If your facility owns medical imaging equipment, you are no stranger to the importance of regular maintenance and service to keep your system running smoothly. In the case of Hologic Dimensions and 3Dimensions, there are a few key areas of preventative maintenance you should be aware of.
Below we will explore two key areas of PM for Hologic Dimensions and 3Dimensions: AWS console cleaning, and backups! Let's walk through how to clean your AWS console, how to create AWS backups, where to properly store them, how to find your detector serial number, and more!
AWS Key Components
The AWS is the tech’s interface to the system and is made up of a few key components that can vary depending on the console type.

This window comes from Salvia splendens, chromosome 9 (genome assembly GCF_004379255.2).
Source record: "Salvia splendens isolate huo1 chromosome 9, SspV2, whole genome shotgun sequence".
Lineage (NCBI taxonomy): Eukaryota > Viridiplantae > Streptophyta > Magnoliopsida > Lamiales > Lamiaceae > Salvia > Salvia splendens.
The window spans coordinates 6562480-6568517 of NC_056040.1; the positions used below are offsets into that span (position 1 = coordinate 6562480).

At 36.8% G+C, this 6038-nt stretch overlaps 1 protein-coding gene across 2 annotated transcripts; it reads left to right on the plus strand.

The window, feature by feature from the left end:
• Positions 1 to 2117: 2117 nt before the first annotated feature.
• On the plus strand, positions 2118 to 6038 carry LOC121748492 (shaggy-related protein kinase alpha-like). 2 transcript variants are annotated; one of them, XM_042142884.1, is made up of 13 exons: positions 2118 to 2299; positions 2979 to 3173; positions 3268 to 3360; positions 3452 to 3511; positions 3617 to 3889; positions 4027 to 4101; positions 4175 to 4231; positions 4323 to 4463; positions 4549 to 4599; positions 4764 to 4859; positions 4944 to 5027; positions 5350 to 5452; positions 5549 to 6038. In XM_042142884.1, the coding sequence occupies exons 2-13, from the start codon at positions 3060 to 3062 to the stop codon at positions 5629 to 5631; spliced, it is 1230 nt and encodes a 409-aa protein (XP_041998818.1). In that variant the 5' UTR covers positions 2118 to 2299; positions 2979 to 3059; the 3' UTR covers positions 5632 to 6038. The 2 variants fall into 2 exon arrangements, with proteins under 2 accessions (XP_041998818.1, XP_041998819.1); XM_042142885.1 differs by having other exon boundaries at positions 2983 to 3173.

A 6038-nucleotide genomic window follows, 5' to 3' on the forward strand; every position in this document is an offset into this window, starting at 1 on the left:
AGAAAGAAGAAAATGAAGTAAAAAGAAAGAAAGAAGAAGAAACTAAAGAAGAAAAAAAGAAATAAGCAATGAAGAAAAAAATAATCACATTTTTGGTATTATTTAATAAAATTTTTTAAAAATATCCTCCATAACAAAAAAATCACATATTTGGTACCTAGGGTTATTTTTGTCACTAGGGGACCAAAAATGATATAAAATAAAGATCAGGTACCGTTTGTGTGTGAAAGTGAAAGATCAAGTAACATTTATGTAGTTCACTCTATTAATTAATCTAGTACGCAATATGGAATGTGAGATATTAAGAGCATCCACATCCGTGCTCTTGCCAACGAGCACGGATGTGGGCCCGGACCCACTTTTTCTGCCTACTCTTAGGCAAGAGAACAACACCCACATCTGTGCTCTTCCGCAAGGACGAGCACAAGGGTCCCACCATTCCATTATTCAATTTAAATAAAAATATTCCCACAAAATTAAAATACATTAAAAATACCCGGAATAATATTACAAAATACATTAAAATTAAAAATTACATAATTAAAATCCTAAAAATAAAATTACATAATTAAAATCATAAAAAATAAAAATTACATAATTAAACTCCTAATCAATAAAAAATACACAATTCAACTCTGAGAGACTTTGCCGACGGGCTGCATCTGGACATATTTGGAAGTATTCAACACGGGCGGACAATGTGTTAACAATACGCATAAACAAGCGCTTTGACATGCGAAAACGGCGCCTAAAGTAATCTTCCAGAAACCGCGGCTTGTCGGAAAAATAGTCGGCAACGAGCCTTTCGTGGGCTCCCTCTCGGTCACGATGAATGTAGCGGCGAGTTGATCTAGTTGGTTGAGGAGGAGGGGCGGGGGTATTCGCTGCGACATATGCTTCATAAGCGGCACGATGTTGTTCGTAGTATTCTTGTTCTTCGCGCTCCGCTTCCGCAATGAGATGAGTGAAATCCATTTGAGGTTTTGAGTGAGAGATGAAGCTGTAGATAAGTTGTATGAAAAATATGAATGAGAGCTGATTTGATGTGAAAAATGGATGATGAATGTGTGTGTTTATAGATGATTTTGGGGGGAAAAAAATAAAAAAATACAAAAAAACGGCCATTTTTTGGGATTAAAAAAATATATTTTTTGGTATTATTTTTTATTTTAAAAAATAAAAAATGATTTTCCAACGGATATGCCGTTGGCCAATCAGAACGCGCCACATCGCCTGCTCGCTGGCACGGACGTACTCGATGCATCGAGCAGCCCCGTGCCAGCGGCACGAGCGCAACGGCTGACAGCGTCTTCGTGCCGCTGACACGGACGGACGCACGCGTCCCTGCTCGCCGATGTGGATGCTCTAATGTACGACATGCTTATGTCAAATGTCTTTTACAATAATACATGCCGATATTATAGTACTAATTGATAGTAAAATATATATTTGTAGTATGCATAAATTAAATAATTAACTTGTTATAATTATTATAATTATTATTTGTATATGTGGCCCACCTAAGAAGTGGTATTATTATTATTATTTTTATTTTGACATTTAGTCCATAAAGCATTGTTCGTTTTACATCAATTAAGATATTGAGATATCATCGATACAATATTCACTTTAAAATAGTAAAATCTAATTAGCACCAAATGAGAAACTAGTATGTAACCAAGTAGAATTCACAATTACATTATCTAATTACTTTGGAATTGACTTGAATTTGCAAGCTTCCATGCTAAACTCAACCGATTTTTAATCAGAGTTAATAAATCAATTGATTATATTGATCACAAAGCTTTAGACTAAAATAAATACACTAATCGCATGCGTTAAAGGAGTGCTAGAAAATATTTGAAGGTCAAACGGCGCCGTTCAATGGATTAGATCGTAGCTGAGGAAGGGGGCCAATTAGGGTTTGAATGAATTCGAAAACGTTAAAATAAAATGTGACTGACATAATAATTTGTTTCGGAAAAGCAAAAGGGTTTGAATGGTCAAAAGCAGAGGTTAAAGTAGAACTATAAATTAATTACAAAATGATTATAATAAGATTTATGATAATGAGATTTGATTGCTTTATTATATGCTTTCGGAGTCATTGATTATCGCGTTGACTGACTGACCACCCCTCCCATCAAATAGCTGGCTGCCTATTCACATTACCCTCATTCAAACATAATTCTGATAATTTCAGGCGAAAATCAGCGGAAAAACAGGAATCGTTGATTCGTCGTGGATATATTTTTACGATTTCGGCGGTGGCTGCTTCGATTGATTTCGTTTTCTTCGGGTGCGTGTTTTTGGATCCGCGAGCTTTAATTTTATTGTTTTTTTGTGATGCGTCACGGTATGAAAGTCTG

If your system is current with universal AWS, it may have the desk height adjustment option. This option may need lubrication or cover adjustment.
If the system has a touchscreen option, you will want to make sure it is tracking and if it needs calibration.
Cleaning the Console
Cleaning the console is extremely important when it comes to PM. Luckily, it is fairly simple.
Be sure to reference your service manuals for console teardown. You can find this information in the Acquisition Workstation Maintenance section of both the Dimensions and 3Dimensions manuals.
Before cleaning, be sure to shut down the computer, turn off the UPS, and verify it is zero energy.
Once you have access to the internals of the AWS the first task will be vacuuming the dust. Dust will tend to accumulate at the bottom of the console and computer. While in the AWS be cautious of the orange fiber cable as it is extremely fragile.